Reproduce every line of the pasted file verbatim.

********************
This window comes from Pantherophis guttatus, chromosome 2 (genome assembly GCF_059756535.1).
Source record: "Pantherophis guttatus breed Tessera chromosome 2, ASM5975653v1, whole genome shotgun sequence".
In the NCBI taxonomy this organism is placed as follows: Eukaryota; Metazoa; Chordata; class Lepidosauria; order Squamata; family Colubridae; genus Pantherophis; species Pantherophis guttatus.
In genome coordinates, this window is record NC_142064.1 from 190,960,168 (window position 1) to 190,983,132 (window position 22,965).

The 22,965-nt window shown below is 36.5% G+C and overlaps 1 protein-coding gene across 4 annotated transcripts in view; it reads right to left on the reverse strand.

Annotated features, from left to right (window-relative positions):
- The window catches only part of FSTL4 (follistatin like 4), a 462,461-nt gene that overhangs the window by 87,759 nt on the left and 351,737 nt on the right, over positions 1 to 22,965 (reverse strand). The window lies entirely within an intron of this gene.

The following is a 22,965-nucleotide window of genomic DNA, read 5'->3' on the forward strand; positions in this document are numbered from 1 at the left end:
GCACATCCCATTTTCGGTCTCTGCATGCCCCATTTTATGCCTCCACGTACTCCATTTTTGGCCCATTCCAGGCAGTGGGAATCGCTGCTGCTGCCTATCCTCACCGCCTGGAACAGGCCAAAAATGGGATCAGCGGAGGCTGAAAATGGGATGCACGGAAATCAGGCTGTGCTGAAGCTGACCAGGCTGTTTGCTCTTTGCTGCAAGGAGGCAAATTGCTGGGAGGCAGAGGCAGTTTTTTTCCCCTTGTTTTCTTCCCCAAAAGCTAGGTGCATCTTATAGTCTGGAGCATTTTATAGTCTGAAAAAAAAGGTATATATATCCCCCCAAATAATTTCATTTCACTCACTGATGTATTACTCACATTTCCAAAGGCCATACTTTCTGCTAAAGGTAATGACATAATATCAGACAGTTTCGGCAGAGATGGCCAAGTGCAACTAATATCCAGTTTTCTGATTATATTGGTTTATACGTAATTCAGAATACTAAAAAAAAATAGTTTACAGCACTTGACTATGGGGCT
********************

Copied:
This window comes from Pantherophis guttatus, chromosome 2 (genome assembly GCF_059756535.1).
Source record: "Pantherophis guttatus breed Tessera chromosome 2, ASM5975653v1, whole genome shotgun sequence".
In the NCBI taxonomy this organism is placed as follows: Eukaryota; Metazoa; Chordata; class Lepidosauria; order Squamata; family Colubridae; genus Pantherophis; species Pantherophis guttatus.
In genome coordinates, this window is record NC_142064.1 from 190,960,168 (window position 1) to 190,983,132 (window position 22,965).

The 22,965-nt window shown below is 36.5% G+C and overlaps 1 protein-coding gene across 4 annotated transcripts in view; it reads right to left on the reverse strand.

Annotated features, from left to right (window-relative positions):
- The window catches only part of FSTL4 (follistatin like 4), a 462,461-nt gene that overhangs the window by 87,759 nt on the left and 351,737 nt on the right, over positions 1 to 22,965 (reverse strand). The window lies entirely within an intron of this gene.

The following is a 22,965-nucleotide window of genomic DNA, read 5'->3' on the forward strand; positions in this document are numbered from 1 at the left end:
GCACATCCCATTTTCGGTCTCTGCATGCCCCATTTTATGCCTCCACGTACTCCATTTTTGGCCCATTCCAGGCAGTGGGAATCGCTGCTGCTGCCTATCCTCACCGCCTGGAACAGGCCAAAAATGGGATCAGCGGAGGCTGAAAATGGGATGCACGGAAATCAGGCTGTGCTGAAGCTGACCAGGCTGTTTGCTCTTTGCTGCAAGGAGGCAAATTGCTGGGAGGCAGAGGCAGTTTTTTTCCCCTTGTTTTCTTCCCCAAAAGCTAGGTGCATCTTATAGTCTGGAGCATTTTATAGTCTGAAAAAAAAGGTATATATATCCCCCCAAATAATTTCATTTCACTCACTGATGTATTACTCACATTTCCAAAGGCCATACTTTCTGCTAAAGGTAATGACATAATATCAGACAGTTTCGGCAGAGATGGCCAAGTGCAACTAATATCCAGTTTTCTGATTATATTGGTTTATACGTAATTCAGAATACTAAAAAAAAATAGTTTACAGCACTTGACTATGGGGCT